HOT DISH: Tim McGraw Works Overtime to Promote Album and Tour

New Cash Arrives in Nashville, a Farewell to Barney and a Band Worth Watching

(CMT Hot Dish is a weekly feature written by veteran columnist Hazel Smith. Author of the cookbook, Hazel’s Hot Dish: Cookin’ With Country Stars, she also shares her recipes at

Tim McGraw has been working overtime to promote his new greatest hits album and an upcoming tour with wife Faith Hill. Tim McGraw Reflected: Hits Vol. 2 will be released March 28, and the couple’s 70-city Soul 2 Soul II tour kicks off April 21.

What beats all, Tim took himself down to a Nashville radio station one morning this past week to talk about the tour. While he was there, he reached in his pocket and took out a CD that contained “When the Stars Go Blue” and “I’ve Got Friends That Do” — two new songs from the album — and had them played on the air. Said Tim, “We usually send out a single six to eight weeks ahead of a new album, so I just thought it would be different to send out two records and see what happens over the next month. This gives fans a chance to say which should be the single — or maybe both.”

His NBC-TV special, Tim McGraw: Reflected, is set to premiere April 5 and promises a concert from the Big Apple, performances from his farm and must-see duets with Faith. Down on his farm, he jams with Hank Williams Jr., and he also performs “My Little Girl,” a song from his upcoming movie, Flicka.

Johnny Cash’s Grandson Debuts
Born Feb. 27, the day after what would have been his legendary grandfather’s 74th birthday, he’s been named Jack Ezra Cash, the son of John Carter and Laura Weber Cash. Grandson of the late Johnny and June Carter Cash, the new arrival is obviously the namesake of Johnny’s older brother, Jack, whose accidental death when he was 12 years old haunted Johnny his entire life. The choice of names also honors Ezra Carter, Mother Maybelle Carter’s husband, who was the father of June, Helen and Anita Carter. Johnny credited Ezra Carter with teaching him to love the Word — the Bible. John Carter and Laura are also the parents of a daughter, Anna Maybelle. John Carter’s son, John, is from a former marriage.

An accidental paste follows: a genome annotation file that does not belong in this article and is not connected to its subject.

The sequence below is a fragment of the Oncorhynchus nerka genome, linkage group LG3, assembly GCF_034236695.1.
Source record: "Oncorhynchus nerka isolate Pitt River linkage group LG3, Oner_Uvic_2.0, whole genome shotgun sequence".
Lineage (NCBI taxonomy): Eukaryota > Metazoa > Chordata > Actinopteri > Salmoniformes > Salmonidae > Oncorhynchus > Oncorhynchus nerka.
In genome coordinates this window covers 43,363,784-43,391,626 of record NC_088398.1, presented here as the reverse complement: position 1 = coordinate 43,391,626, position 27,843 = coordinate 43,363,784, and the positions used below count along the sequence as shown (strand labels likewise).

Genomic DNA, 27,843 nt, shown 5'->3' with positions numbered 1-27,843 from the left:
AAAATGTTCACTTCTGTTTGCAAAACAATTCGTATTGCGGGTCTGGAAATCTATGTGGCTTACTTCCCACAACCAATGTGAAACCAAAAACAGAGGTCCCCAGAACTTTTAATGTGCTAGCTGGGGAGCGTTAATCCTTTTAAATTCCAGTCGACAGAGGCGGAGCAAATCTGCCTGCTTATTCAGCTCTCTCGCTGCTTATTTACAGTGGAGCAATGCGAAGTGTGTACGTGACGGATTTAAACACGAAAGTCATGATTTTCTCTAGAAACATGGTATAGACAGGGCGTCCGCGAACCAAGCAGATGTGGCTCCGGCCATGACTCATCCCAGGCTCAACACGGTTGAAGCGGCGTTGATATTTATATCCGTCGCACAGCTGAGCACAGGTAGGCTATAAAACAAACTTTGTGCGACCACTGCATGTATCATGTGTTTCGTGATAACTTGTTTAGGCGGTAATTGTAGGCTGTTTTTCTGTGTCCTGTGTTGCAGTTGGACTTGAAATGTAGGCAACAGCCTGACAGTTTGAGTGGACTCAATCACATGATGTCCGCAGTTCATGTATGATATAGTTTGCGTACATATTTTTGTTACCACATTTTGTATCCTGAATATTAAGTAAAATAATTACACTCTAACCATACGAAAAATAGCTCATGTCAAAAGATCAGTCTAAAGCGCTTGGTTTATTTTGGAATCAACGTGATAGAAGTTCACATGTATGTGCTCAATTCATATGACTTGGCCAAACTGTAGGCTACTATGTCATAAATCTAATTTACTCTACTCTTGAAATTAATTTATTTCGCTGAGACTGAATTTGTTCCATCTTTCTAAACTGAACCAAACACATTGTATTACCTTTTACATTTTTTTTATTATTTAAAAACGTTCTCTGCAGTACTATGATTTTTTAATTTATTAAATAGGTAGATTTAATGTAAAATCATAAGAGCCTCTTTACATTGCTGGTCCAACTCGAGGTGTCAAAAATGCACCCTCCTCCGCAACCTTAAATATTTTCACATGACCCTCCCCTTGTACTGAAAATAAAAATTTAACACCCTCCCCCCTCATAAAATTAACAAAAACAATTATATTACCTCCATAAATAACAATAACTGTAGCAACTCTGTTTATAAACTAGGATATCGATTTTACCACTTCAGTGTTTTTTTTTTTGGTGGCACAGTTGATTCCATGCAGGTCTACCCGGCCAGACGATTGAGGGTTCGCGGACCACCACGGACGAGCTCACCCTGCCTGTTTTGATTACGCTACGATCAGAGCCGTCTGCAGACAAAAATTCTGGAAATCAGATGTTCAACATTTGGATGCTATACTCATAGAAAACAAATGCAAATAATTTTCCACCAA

Shedding a Big Tear for Barney
I felt something warm run down my cheek. A tear. A big one. My eyes runneth over, and if yours did, it’s OK. Mama is 92, and before Alzheimer’s played havoc with her, she watched Andy Griffith’s TV show. So do I, and so do my sons and their kids to make four generations digging Andy and Barney Fife. When Don Knotts passed away, my eyes and my heart cried. They don’t make TV like that anymore — family fun that’s safe for kids to watch without fear of filthy talk or violence. You know what? Andy and Barney dug bluegrass — and that’s all the more reason for us to love them.

The Buzz You Hear: The Lost Trailers
With so many superstars and just as many newbies, it was hard to pick out something special on the RCA Label boat trip down the Cumberland River during the recent Country Radio Seminar in Nashville. But I did, and it’s those cute boys that call themselves the Lost Trailers.

For four years, the group has crisscrossed the country playing something like 200 dates a year. It’s no wonder they found work. They’re entertainers, after all. They also write their own songs and have a doggone good reason for their name. You see, their band trailer with all their equipment has been stolen three times.

During the boat trip, their first single, “Chicken Fried,” received an overwhelming response from country radio programmers, Alabama’s Randy Owen and me. Lead singer Ryder Lee plays three instruments and hails from Tarboro, N.C., which makes him almost perfect. My favorite, Stokes Nielson, the blue-eyed songwriter, and his brother, Andrew, are from Albany, Ga., and they play four instruments each. Drummer Jeff Potter, who also sings, is a Maryland boy. A token Floridian, Manny Medina plays rhythm guitar and harmonizes. Hey, they’re Southern boys. They say “yes, ma’am” and “no ma’am,” and they’re not ashamed to say grace. My kind of band.

Toby and Show Dog Move Out